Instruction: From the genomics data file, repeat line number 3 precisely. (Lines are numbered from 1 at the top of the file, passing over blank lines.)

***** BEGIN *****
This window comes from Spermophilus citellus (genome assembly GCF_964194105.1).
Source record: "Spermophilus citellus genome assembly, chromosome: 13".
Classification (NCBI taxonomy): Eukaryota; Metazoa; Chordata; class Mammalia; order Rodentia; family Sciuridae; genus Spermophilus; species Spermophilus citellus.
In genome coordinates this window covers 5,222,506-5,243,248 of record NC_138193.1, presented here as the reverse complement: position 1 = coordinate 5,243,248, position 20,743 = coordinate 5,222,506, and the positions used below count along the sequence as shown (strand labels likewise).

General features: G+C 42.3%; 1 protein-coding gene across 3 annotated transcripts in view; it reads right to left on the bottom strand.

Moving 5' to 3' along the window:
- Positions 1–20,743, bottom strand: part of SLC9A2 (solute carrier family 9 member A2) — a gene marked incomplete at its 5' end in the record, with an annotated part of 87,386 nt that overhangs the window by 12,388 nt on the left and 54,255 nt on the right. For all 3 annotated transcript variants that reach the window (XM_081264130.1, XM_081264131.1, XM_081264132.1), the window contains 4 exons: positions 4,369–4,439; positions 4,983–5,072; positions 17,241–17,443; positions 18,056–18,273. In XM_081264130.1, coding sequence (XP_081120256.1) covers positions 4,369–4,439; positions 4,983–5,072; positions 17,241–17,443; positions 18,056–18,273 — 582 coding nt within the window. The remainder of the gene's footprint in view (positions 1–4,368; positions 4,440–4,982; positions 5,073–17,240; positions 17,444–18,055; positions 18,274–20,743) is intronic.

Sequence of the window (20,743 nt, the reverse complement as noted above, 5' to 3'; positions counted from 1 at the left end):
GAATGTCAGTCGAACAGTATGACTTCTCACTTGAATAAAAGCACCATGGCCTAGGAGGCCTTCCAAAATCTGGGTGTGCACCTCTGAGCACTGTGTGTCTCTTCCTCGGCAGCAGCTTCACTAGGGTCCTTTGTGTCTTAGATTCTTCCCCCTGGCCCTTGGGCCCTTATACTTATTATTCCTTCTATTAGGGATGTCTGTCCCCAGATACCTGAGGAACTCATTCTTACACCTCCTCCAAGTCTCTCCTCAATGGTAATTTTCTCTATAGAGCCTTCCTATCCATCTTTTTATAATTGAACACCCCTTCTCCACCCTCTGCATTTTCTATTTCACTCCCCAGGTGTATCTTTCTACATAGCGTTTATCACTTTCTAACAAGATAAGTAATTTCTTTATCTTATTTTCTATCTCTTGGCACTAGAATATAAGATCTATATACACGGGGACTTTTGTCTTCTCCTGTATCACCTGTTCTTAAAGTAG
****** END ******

Classification (NCBI taxonomy): Eukaryota; Metazoa; Chordata; class Mammalia; order Rodentia; family Sciuridae; genus Spermophilus; species Spermophilus citellus.